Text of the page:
Strap in folks, the slow motion train wreck we have been watching since 2006 is picking up speed.  The DOW dropped 213 points yesterday in response to Greece and Portugal’s credit rating changes and Goldman Sachs all over the news in front of Congress.  The dominoes of teetering governments that Basil, the IMF, the WB, The Fed, and the other usual suspects have been trying to keep upright are now gently rocking.  So far, the only person who appears to have their head screwed on straight is Angela Merkel, Germany’s Chancellor.

Fears of Greek debt default hit markets

(Reuters) – Fears that a planned rescue of Greece could stall and extend the financial crisis to other euro zone countries hit European markets on Wednesday as investors worried that Athens may default on its debt.

A day after rating agency Standard and Poor’s slashed Greek debt to junk status, the premium investors demand to hold Greek government bonds jumped to its highest in 14 years.

S&P also downgraded Portugal, raising concerns the crisis may spread to other indebted states on the eurozone fringes. European shares hit a five-week low in early trade, after recording their biggest one-day fall in five months on Tuesday.

“The chances of a default by the Greek government are increasing not by the day but by the hour. If the IMF and European governments don’t come up with something quickly, then I see the market going down further quite rapidly,” said Koen De Leus, economist at KBC Securities.

European Central Bank Executive Board member Juergen Stark said governments must ensure the financial market troubles do not develop into a full blown sovereign debt crisis.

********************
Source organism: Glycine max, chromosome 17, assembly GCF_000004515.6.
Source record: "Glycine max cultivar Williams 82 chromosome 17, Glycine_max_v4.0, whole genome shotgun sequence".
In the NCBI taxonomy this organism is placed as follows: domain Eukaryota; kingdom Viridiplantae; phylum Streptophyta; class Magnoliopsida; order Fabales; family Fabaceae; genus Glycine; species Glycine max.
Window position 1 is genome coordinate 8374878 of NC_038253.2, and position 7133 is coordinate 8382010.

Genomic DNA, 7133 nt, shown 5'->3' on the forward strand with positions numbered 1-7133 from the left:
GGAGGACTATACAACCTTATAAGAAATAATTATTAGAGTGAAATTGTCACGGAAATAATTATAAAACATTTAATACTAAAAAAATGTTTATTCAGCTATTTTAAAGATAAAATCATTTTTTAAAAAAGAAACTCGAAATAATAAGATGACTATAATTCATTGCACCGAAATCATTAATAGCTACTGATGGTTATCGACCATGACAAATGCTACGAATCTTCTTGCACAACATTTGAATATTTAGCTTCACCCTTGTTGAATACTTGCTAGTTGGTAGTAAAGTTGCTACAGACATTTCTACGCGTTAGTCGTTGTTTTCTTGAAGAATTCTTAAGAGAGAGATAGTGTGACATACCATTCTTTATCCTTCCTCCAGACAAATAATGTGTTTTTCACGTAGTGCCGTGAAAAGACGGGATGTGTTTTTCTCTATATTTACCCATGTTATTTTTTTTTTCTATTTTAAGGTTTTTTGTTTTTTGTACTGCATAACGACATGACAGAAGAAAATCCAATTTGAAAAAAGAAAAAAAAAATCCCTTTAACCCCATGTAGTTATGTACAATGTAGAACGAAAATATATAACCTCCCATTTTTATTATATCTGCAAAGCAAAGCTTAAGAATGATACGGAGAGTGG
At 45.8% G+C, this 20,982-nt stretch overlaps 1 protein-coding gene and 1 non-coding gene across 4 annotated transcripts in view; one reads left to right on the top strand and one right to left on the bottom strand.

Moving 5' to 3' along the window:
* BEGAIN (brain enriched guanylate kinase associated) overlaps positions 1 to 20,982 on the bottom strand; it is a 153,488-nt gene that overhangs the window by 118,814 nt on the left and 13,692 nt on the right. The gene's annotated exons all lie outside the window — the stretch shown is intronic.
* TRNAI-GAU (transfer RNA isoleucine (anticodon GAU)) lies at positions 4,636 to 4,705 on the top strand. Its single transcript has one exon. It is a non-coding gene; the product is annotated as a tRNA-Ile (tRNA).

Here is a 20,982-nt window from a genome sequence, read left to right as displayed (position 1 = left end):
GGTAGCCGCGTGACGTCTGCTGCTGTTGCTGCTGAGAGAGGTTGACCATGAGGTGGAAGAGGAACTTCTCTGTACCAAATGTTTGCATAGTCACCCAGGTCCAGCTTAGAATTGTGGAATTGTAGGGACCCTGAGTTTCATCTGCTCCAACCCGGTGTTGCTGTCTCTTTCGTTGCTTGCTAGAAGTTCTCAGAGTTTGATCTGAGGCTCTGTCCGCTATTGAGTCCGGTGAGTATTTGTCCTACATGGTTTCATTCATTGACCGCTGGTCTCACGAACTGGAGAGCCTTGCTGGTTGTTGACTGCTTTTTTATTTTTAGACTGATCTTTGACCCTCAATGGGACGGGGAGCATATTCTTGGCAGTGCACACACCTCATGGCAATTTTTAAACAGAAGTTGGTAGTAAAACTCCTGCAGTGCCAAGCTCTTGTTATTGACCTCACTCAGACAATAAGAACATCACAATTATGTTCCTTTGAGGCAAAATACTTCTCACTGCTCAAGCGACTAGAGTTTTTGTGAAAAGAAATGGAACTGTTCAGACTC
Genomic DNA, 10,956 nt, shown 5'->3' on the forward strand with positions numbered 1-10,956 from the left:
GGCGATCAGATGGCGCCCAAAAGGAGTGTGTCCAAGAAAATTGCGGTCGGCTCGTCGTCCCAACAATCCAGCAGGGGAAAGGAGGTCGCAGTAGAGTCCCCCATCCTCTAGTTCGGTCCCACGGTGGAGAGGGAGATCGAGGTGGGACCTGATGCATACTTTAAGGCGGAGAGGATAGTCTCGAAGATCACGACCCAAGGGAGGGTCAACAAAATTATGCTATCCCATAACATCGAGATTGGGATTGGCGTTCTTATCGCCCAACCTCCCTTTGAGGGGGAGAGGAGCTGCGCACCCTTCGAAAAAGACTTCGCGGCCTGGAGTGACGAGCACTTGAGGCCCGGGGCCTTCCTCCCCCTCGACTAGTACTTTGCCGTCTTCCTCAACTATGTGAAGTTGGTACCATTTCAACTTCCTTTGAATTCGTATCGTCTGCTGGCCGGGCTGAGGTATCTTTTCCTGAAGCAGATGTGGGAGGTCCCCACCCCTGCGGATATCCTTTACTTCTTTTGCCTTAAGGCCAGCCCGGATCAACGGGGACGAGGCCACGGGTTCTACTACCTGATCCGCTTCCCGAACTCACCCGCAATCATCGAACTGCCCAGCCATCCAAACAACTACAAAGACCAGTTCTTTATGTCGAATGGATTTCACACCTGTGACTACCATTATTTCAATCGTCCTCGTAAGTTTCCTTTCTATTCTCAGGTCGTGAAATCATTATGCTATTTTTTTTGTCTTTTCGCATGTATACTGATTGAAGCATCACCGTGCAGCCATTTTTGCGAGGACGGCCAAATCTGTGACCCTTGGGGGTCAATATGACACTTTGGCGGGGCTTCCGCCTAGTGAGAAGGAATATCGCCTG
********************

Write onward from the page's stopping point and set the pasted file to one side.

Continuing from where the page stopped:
“The current trend in fiscal policies is simply not sustainable. … The onus is now on governments to ensure that the crisis that initially affected the financial sector, and subsequently the real economy, does not lead to a full-blown sovereign debt crisis,” Stark said.

“Averting it will require very ambitious and credible fiscal consolidation efforts. In fact, substantially stronger consolidation efforts than those conceived so far.”

European Union President Herman Van Rompuy said he would convene a summit of euro zone countries around May 10 and insisted there would be no restructuring of Greek debt.

“Negotiations are going on, they are well on track, and no question about restructuring of the debt,” he told a news conference in Tokyo.

Bailout talks between Greece, European authorities and the International Monetary Fund began in Athens last week, after Greece asked for as much as 45 billion euros in emergency loans from euro zone governments and the IMF this year.

Losses Accelerate in European Markets

European stocks extended the previous session’s hefty losses on Wednesday and the euro hit a fresh one-year low against the dollar as renewed fears about Greek debt contagion continued to rattle investors.

After a modest recovery in early European trading, the euro fell to its lowest level against the dollar since April 2009, at $1.3142, as fears intensified that the debt crisis is no longer contained to Greece.

In Asia, the renewed concerns about Greece gripped markets. Japan’s Nikkei 225 was down 2.6% and South Korea’s Kospi Composite was off 0.9%. Hong Kong’s Hang Seng Index fell 1.5%, while the Shanghai Composite was 0.2% lower. In the foreign exchanges, the euro was trading at $1.3183 at 0950 GMT, up from $1.3175 in late New York trading Tuesday, while the dollar was at Â¥93.72, up from Â¥93.27.

Greek Bonds Still Under Pressure

LONDON—Greek bonds buckled Wednesday as investors flocked to safe havens amid mounting fears that other euro-zone countries could suffer a fate similar to Greece.

Markets were already under pressure after Standard & Poor’s Corp. downgraded the debt of both Portugal and Greece. That double-whammy took Greece down to junk status and reinvigorates fears that other indebted euro-zone states like Portugal, Spain and Italy could face the same problems as Greece, which has already requested international financial assistance.

Do not forget about Ireland:

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